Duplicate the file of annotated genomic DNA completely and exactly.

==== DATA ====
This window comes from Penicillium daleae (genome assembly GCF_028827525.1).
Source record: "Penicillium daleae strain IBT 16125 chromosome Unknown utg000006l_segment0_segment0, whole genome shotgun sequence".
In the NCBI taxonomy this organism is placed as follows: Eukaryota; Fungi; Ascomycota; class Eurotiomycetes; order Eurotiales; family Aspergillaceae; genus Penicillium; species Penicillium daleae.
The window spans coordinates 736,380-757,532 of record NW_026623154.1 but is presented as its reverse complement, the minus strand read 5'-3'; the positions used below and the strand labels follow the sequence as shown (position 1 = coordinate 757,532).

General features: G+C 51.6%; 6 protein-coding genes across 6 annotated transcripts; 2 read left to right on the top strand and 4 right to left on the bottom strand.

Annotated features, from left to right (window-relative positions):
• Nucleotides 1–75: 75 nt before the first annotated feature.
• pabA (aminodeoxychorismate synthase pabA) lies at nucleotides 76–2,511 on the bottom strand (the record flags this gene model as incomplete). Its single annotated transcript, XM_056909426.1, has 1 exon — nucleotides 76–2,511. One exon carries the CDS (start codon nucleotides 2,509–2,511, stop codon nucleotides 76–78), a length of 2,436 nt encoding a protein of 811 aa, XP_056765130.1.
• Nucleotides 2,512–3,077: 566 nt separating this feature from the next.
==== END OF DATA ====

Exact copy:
This window comes from Penicillium daleae (genome assembly GCF_028827525.1).
Source record: "Penicillium daleae strain IBT 16125 chromosome Unknown utg000006l_segment0_segment0, whole genome shotgun sequence".
In the NCBI taxonomy this organism is placed as follows: Eukaryota; Fungi; Ascomycota; class Eurotiomycetes; order Eurotiales; family Aspergillaceae; genus Penicillium; species Penicillium daleae.
The window spans coordinates 736,380-757,532 of record NW_026623154.1 but is presented as its reverse complement, the minus strand read 5'-3'; the positions used below and the strand labels follow the sequence as shown (position 1 = coordinate 757,532).

General features: G+C 51.6%; 6 protein-coding genes across 6 annotated transcripts; 2 read left to right on the top strand and 4 right to left on the bottom strand.

Annotated features, from left to right (window-relative positions):
• Nucleotides 1–75: 75 nt before the first annotated feature.
• pabA (aminodeoxychorismate synthase pabA) lies at nucleotides 76–2,511 on the bottom strand (the record flags this gene model as incomplete). Its single annotated transcript, XM_056909426.1, has 1 exon — nucleotides 76–2,511. One exon carries the CDS (start codon nucleotides 2,509–2,511, stop codon nucleotides 76–78), a length of 2,436 nt encoding a protein of 811 aa, XP_056765130.1.
• Nucleotides 2,512–3,077: 566 nt separating this feature from the next.